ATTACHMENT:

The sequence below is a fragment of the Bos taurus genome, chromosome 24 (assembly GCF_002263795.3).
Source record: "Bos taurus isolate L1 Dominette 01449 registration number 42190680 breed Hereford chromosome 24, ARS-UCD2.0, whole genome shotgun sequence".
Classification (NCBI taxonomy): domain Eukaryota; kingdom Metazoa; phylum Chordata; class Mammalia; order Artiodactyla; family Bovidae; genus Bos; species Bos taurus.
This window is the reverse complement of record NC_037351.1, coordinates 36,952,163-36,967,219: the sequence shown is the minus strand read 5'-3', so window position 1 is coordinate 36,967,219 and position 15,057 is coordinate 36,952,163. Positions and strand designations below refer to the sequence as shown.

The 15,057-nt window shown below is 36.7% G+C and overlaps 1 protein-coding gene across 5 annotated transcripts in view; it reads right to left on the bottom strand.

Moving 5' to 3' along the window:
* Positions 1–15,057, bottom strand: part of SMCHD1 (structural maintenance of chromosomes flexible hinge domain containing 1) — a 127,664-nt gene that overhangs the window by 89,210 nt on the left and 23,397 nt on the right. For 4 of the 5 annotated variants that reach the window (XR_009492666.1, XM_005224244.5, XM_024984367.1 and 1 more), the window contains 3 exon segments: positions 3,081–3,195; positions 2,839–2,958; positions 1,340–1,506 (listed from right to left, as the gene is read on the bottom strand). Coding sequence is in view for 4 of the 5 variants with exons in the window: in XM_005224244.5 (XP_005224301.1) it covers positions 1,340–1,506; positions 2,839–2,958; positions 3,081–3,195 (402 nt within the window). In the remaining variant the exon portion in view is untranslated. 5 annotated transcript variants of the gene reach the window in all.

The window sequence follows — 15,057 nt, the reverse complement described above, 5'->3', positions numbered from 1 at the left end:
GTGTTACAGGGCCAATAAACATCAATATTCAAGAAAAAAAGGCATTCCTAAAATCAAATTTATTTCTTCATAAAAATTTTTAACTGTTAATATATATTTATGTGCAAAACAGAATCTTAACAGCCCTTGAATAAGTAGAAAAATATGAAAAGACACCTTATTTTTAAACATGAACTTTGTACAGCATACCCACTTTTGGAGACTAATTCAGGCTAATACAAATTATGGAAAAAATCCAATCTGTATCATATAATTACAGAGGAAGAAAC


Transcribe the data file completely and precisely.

The sequence below is a fragment of the Bos taurus genome, chromosome 24 (assembly GCF_002263795.3).
Source record: "Bos taurus isolate L1 Dominette 01449 registration number 42190680 breed Hereford chromosome 24, ARS-UCD2.0, whole genome shotgun sequence".
Classification (NCBI taxonomy): domain Eukaryota; kingdom Metazoa; phylum Chordata; class Mammalia; order Artiodactyla; family Bovidae; genus Bos; species Bos taurus.
This window is the reverse complement of record NC_037351.1, coordinates 36,952,163-36,967,219: the sequence shown is the minus strand read 5'-3', so window position 1 is coordinate 36,967,219 and position 15,057 is coordinate 36,952,163. Positions and strand designations below refer to the sequence as shown.

The 15,057-nt window shown below is 36.7% G+C and overlaps 1 protein-coding gene across 5 annotated transcripts in view; it reads right to left on the bottom strand.

Moving 5' to 3' along the window:
* Positions 1–15,057, bottom strand: part of SMCHD1 (structural maintenance of chromosomes flexible hinge domain containing 1) — a 127,664-nt gene that overhangs the window by 89,210 nt on the left and 23,397 nt on the right. For 4 of the 5 annotated variants that reach the window (XR_009492666.1, XM_005224244.5, XM_024984367.1 and 1 more), the window contains 3 exon segments: positions 3,081–3,195; positions 2,839–2,958; positions 1,340–1,506 (listed from right to left, as the gene is read on the bottom strand). Coding sequence is in view for 4 of the 5 variants with exons in the window: in XM_005224244.5 (XP_005224301.1) it covers positions 1,340–1,506; positions 2,839–2,958; positions 3,081–3,195 (402 nt within the window). In the remaining variant the exon portion in view is untranslated. 5 annotated transcript variants of the gene reach the window in all.

The window sequence follows — 15,057 nt, the reverse complement described above, 5'->3', positions numbered from 1 at the left end:
GTGTTACAGGGCCAATAAACATCAATATTCAAGAAAAAAAGGCATTCCTAAAATCAAATTTATTTCTTCATAAAAATTTTTAACTGTTAATATATATTTATGTGCAAAACAGAATCTTAACAGCCCTTGAATAAGTAGAAAAATATGAAAAGACACCTTATTTTTAAACATGAACTTTGTACAGCATACCCACTTTTGGAGACTAATTCAGGCTAATACAAATTATGGAAAAAATCCAATCTGTATCATATAATTACAGAGGAAGAAAC